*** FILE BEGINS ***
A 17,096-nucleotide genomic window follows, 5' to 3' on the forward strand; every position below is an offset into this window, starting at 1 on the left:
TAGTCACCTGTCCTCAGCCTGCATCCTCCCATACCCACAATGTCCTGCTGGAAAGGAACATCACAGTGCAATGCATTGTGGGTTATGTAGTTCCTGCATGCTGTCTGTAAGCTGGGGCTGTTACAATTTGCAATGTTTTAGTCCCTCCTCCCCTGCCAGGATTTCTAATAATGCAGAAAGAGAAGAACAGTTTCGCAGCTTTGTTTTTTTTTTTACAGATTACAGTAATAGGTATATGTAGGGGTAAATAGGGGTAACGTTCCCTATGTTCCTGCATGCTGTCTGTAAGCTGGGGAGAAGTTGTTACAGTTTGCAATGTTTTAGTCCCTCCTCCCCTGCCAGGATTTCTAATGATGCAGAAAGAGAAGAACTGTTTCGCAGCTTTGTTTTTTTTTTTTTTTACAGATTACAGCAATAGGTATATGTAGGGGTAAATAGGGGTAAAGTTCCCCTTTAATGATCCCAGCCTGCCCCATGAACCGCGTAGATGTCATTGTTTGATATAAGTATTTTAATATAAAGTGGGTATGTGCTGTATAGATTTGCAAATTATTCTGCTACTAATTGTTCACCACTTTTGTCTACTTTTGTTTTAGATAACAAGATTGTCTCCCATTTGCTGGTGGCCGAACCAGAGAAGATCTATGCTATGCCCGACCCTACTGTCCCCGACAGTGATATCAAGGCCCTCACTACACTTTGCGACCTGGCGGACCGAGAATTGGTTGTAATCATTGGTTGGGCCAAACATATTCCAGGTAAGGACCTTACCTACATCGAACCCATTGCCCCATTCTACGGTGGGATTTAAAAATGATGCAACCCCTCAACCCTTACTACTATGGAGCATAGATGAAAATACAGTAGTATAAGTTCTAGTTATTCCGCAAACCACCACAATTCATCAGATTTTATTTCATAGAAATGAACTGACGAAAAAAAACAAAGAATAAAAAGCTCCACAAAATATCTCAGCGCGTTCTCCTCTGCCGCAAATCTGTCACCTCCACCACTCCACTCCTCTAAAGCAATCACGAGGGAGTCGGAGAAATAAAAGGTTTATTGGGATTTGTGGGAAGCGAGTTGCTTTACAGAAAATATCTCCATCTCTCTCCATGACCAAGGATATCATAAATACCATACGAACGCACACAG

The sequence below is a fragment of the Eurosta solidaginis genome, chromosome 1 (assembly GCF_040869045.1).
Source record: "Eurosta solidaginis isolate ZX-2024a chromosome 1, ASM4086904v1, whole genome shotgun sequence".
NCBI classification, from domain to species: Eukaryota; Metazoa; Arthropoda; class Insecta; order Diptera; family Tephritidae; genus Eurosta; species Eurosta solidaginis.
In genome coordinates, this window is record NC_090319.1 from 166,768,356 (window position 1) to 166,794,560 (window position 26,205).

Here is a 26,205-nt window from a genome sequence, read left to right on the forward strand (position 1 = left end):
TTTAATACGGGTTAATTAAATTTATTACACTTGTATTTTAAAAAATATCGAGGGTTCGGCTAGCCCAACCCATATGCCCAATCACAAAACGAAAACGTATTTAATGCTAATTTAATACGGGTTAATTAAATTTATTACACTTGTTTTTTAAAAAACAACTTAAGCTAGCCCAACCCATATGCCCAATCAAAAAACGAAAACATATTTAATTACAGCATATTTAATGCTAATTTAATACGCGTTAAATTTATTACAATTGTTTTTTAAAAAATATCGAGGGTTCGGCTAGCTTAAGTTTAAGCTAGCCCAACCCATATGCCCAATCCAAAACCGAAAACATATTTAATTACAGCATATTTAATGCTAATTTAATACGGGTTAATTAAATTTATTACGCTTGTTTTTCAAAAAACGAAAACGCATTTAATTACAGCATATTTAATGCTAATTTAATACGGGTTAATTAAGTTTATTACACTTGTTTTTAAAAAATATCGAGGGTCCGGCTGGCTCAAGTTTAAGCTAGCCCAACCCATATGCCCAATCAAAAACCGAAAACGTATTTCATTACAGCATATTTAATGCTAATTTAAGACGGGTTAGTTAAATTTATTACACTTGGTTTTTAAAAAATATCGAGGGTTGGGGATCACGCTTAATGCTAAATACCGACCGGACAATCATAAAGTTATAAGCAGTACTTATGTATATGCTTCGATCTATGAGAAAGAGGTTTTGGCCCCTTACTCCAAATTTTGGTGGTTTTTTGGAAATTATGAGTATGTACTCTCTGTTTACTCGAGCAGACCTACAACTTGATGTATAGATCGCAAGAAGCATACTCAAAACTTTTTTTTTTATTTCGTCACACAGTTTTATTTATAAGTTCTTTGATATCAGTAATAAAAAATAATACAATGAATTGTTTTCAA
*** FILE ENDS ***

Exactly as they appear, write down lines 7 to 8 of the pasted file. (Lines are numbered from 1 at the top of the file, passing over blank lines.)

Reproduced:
Here is a 26,205-nt window from a genome sequence, read left to right on the forward strand (position 1 = left end):
TTTAATACGGGTTAATTAAATTTATTACACTTGTATTTTAAAAAATATCGAGGGTTCGGCTAGCCCAACCCATATGCCCAATCACAAAACGAAAACGTATTTAATGCTAATTTAATACGGGTTAATTAAATTTATTACACTTGTTTTTTAAAAAACAACTTAAGCTAGCCCAACCCATATGCCCAATCAAAAAACGAAAACATATTTAATTACAGCATATTTAATGCTAATTTAATACGCGTTAAATTTATTACAATTGTTTTTTAAAAAATATCGAGGGTTCGGCTAGCTTAAGTTTAAGCTAGCCCAACCCATATGCCCAATCCAAAACCGAAAACATATTTAATTACAGCATATTTAATGCTAATTTAATACGGGTTAATTAAATTTATTACGCTTGTTTTTCAAAAAACGAAAACGCATTTAATTACAGCATATTTAATGCTAATTTAATACGGGTTAATTAAGTTTATTACACTTGTTTTTAAAAAATATCGAGGGTCCGGCTGGCTCAAGTTTAAGCTAGCCCAACCCATATGCCCAATCAAAAACCGAAAACGTATTTCATTACAGCATATTTAATGCTAATTTAAGACGGGTTAGTTAAATTTATTACACTTGGTTTTTAAAAAATATCGAGGGTTGGGGATCACGCTTAATGCTAAATACCGACCGGACAATCATAAAGTTATAAGCAGTACTTATGTATATGCTTCGATCTATGAGAAAGAGGTTTTGGCCCCTTACTCCAAATTTTGGTGGTTTTTTGGAAATTATGAGTATGTACTCTCTGTTTACTCGAGCAGACCTACAACTTGATGTATAGATCGCAAGAAGCATACTCAAAACTTTTTTTTTTATTTCGTCACACAGTTTTATTTATAAGTTCTTTGATATCAGTAATAAAAAATAATACAATGAATTGTTTTCAA